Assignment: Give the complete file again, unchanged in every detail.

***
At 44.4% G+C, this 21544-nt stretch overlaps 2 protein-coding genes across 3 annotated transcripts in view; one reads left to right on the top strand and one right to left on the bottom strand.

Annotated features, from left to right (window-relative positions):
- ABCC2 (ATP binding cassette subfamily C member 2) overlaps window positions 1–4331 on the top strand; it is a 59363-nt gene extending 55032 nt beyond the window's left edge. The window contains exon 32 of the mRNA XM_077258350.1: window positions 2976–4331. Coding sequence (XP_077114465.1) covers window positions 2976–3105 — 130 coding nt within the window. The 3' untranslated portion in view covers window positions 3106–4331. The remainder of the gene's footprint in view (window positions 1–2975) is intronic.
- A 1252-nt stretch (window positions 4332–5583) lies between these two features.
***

At 44.4% G+C, this 21544-nt stretch overlaps 2 protein-coding genes across 3 annotated transcripts in view; one reads left to right on the top strand and one right to left on the bottom strand.

Annotated features, from left to right (window-relative positions):
- ABCC2 (ATP binding cassette subfamily C member 2) overlaps window positions 1–4331 on the top strand; it is a 59363-nt gene extending 55032 nt beyond the window's left edge. The window contains exon 32 of the mRNA XM_077258350.1: window positions 2976–4331. Coding sequence (XP_077114465.1) covers window positions 2976–3105 — 130 coding nt within the window. The 3' untranslated portion in view covers window positions 3106–4331. The remainder of the gene's footprint in view (window positions 1–2975) is intronic.
- A 1252-nt stretch (window positions 4332–5583) lies between these two features.